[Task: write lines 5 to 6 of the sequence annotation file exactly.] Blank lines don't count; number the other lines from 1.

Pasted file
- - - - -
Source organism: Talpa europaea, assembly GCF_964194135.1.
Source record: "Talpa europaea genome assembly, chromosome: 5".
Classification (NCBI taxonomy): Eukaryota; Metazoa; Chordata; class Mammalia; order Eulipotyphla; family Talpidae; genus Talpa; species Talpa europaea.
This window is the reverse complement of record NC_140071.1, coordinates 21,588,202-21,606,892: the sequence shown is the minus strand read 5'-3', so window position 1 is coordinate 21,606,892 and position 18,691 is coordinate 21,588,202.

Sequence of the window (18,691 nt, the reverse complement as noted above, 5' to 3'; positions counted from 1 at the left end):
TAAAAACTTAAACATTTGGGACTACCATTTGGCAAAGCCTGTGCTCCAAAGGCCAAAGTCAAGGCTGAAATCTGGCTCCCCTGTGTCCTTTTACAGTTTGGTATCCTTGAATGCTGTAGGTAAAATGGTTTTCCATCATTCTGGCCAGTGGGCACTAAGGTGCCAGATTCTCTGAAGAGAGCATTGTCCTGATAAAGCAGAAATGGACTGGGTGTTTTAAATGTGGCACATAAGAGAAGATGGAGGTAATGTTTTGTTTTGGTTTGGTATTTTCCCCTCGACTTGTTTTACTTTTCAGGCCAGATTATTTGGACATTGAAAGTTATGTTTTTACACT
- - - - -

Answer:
Sequence of the window (18,691 nt, the reverse complement as noted above, 5' to 3'; positions counted from 1 at the left end):
TAAAAACTTAAACATTTGGGACTACCATTTGGCAAAGCCTGTGCTCCAAAGGCCAAAGTCAAGGCTGAAATCTGGCTCCCCTGTGTCCTTTTACAGTTTGGTATCCTTGAATGCTGTAGGTAAAATGGTTTTCCATCATTCTGGCCAGTGGGCACTAAGGTGCCAGATTCTCTGAAGAGAGCATTGTCCTGATAAAGCAGAAATGGACTGGGTGTTTTAAATGTGGCACATAAGAGAAGATGGAGGTAATGTTTTGTTTTGGTTTGGTATTTTCCCCTCGACTTGTTTTACTTTTCAGGCCAGATTATTTGGACATTGAAAGTTATGTTTTTACACT